Rod Taylor plays murderous bank robber Frank Brand in this brutally violent
film set in the 1870s southwest.
Richard Harris plays embittered Sheriff Sean Kilpatrick, who is bent
on vengeance after Brand and his band of bank robbers slaughter the sheriff's wife and young
son. As the sheriff pursues the outlaws into Mexico, however, he becomes
as cruel and hateful as the men he's hunting.
"I don't know what this role's going to do for my public image,"
Rod said in the press materials for the movie. "I've always played the
suave leading man or the indomitable hero who does battle against the forces of
evil. Now here I am playing the scourge of the countryside."
Director Barry Shear confirmed Rod's sentiment, saying, "It hasn't been
easy for him. Rod's an excellent, creative actor who found himself thrust into
unchartered territory. He's played the positive upbeat characters so long, he
actually has been uptight about this part. It's not that he finds it hard to
play the bad guy so much as his instincts have always been with the romantic
lead or hero."
In "Richard Harris: A Sporting Life," author Michael Feeney
Callan describes Rod Taylor's role on- and off-screen:
Taylor had stumbled on to the movie ... when the production,
with a different cast, collapsed in Spain. ... Sam Manners, the production
manager, suggested his pal Rod Taylor as the perfect screen enemy for sheriff
The "near disaster" of "The Deadly Trackers"
was taken in hand by both actors, who flew to Mexico City and then to the
Cuernavaca location and worked "religiously" to reconstruct an
original chase Western.
Taylor thought the script was "awful in parts"
... and was quick to contribute new scenes to invigorate the hatred between
hero and villain: "I think that's what the story lacked -- a decent
account of the villain's villainy. So I wrote in these scenes, with Richard's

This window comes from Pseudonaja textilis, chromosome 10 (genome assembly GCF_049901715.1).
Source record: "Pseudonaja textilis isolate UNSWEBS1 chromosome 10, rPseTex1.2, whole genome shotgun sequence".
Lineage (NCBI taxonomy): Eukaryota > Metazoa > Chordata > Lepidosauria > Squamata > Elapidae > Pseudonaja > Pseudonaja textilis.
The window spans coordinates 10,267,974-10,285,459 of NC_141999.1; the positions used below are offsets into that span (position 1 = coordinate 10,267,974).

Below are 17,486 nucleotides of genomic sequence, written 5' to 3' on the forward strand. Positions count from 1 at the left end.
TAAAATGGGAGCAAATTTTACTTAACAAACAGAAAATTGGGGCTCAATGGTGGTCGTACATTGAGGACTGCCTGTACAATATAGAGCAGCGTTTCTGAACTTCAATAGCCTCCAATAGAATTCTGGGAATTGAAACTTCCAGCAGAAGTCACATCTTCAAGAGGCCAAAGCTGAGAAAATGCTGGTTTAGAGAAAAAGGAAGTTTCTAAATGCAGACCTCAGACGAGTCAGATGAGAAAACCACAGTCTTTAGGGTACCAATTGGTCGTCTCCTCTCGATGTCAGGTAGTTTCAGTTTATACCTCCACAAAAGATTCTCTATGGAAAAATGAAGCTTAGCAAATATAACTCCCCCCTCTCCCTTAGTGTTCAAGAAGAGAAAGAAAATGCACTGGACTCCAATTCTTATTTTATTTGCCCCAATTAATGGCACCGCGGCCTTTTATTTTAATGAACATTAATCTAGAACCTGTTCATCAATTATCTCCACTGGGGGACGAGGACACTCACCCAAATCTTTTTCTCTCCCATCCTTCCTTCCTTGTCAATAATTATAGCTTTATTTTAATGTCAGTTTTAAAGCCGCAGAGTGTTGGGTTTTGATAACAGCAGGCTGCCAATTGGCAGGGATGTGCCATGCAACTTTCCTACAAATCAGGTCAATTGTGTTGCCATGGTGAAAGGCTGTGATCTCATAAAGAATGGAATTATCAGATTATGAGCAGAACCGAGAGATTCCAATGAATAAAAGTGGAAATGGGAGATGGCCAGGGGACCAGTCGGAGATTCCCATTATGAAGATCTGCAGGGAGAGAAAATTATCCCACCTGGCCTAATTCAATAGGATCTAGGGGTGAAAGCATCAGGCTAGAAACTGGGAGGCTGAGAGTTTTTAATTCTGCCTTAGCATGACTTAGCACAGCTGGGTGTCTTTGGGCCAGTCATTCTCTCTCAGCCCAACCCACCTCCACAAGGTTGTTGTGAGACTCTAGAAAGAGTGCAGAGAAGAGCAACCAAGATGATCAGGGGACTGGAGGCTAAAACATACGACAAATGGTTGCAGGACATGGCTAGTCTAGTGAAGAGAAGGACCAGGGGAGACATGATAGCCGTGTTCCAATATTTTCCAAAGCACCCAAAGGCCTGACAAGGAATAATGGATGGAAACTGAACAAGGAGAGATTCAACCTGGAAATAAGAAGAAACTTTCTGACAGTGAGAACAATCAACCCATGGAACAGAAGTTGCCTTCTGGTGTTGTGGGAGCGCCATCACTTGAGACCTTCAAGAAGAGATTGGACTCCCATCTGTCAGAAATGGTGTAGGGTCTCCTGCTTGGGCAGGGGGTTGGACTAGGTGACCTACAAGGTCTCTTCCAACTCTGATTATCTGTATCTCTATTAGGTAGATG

Harris was, says Taylor, "like myself off the [booze]
from Monday to Friday. ... But ... on those weekends, whether we were enjoying
the locals or the tequila or not, we worked. On that script. It was the
only time we got really, because the locations were grueling enough and
we had a lot to get done." ...
Harris went on to supervise a tricky, cost-restricted
post-production that had clips and out-takes from existing movie soundtracks
glued on ... [giving] the movie a cobbled-together, fragmented aura that
Taylor and Harris did their best to ignore. "Considering what we started
with, and the project's history," says Taylor, "I liked the end
result. Richard should have been proud of himself too."
Because I'm not a huge fan of Westerns and was put off by accounts of
the violence in this movie, I delayed watching "The Deadly Trackers"
for a long time. In that frame of mind, when I finally did see it, I was
pleasantly surprised on two main counts. One is that there is some thematic
depth to the film -- the struggle between law and lawlessness, cropping
up in unexpected places. The other was Rod's performance (although I suppose
I shouldn't be surprised).
It takes some getting used to him being such a nasty character -- he's
evil, filthy, ugly. That he can carry off such a role after a history of
being the good guy is a real credit to his talent. During the climactic
confrontation with Harris' character, he raises his performance further
with a scene of searing emotion.
"He's a pretty dark guy," Taylor said of his character. "But
like any human being, he also shows compassion. His biggest concern is his own
child, who he protects to his dying breath."
By Rod's account, he worked hard on this movie. It's flawed, and it's
not for every taste, but the actor's craft comes through.
BEHIND THE SCENES
On one particular day of filming, the stuntman needed for
various scenes was sick. There was no time to bring another stunt double to
the Mexico location, so the three stars -- Rod Taylor, Richard Harris and Al
Lettieri -- convinced director Barry Shear they could perform the action
Harris wound up scraping off several inches of skin while making
a tackle and Lettieri broke a finger by smashing through a door. As for Rod,
the press guide says:
Riding at a full gallop, Taylor was required to fall off his horse,
which he did in a thrilling manner for the camera. It was lucky that
director Shear got it in one take because Rod suffered a dislocated